In a case that has seesawed back and forth between the Supreme Court and lower courts, the latest swing has the Fifth Circuit upholding the affirmative action program at the University of Texas. The court notes that “the Supreme Court faulted … this Court’s review of UT Austin’s means to achieve the permissible goal of diversity—whether UT Austin’s efforts were narrowly tailored to achieve the end of a diverse student body. Our charge is to give exacting scrutiny to these efforts.” Applying a strict scrutiny review, the court concludes, “[T]he backdrop of our efforts here includes the reality that accepting as permissible policies whose purpose is to achieve a desired racial effect taxes the line between quotas and holistic use of race towards a critical mass. We have hewed this line here, persuaded by UT Austin from this record of its necessary use of race in a holistic process and the want of workable alternatives that would not require even greater use of race, faithful to the content given to it by the Supreme Court.”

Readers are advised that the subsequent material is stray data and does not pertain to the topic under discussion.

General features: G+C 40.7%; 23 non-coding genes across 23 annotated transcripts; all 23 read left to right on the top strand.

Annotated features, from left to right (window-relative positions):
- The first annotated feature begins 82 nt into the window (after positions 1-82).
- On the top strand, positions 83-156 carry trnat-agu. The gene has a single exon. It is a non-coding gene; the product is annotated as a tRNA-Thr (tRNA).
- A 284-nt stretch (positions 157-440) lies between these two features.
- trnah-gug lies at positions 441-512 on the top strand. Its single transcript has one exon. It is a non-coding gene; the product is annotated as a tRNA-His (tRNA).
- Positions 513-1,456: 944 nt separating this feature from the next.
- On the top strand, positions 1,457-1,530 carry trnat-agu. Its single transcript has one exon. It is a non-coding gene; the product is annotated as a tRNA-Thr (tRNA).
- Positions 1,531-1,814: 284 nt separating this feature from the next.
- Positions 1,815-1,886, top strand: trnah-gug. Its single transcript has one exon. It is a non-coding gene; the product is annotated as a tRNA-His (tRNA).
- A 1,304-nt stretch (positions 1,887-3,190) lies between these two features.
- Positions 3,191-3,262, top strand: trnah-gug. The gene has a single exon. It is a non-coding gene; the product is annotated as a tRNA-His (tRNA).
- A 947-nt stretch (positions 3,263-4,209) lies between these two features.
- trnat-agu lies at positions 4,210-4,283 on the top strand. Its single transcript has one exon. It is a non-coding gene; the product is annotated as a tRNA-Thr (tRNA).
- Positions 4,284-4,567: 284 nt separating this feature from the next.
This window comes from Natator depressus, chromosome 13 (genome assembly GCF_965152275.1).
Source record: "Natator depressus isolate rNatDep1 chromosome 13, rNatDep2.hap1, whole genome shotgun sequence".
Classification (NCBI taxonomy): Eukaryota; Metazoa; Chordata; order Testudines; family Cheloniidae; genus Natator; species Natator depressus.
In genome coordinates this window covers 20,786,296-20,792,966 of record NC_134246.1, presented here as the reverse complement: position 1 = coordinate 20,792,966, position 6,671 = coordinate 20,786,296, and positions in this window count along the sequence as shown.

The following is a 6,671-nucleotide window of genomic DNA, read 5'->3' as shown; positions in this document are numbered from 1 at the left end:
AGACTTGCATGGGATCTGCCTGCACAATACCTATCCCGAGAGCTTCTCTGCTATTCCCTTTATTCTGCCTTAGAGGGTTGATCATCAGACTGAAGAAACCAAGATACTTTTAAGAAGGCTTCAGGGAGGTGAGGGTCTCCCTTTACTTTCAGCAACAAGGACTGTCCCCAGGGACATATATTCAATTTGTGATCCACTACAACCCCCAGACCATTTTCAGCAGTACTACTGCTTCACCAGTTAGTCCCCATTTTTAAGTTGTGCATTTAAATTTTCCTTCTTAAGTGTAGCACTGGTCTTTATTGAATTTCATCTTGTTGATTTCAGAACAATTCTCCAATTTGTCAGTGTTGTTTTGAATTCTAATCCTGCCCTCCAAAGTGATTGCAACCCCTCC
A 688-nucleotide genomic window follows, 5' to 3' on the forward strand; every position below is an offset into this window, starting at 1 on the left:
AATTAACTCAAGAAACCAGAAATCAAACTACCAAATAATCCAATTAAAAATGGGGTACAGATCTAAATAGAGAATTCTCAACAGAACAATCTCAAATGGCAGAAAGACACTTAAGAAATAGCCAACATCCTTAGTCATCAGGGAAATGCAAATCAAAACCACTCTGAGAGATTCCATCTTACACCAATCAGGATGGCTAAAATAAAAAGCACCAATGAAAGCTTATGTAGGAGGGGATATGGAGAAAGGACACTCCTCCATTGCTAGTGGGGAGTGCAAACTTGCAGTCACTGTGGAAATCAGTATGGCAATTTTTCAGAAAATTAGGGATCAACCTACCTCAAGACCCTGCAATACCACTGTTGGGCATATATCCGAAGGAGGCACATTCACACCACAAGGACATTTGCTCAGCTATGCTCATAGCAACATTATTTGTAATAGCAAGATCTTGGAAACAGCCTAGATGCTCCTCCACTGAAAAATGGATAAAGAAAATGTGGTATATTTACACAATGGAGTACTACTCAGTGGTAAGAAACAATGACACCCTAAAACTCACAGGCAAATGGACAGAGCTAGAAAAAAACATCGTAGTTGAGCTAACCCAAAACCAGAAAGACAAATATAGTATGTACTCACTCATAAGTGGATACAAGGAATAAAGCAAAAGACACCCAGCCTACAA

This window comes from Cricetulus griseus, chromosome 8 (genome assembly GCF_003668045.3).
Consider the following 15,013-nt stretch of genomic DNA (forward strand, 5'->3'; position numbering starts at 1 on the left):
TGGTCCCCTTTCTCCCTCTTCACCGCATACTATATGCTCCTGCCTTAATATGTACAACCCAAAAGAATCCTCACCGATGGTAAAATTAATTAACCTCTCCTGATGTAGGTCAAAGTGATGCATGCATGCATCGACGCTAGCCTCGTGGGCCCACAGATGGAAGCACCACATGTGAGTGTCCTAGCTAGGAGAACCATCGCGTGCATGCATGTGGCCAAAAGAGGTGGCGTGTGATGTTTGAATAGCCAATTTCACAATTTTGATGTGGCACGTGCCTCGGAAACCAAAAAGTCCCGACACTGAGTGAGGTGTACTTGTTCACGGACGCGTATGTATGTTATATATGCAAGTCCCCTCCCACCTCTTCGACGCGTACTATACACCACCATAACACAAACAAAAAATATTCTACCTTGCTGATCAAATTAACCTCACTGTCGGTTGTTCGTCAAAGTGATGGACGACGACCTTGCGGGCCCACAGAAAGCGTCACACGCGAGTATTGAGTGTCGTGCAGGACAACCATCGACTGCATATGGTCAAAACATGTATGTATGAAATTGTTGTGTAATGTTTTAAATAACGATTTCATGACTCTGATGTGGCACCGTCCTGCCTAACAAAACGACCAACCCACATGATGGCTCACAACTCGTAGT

No doubt, the last has not been heard of the case Fisher v. Univ. of Texas at Austin. In anticipation of further litigation, the reader may wish to consult the procedural history laid out in today’s Chronicle of Higher Education.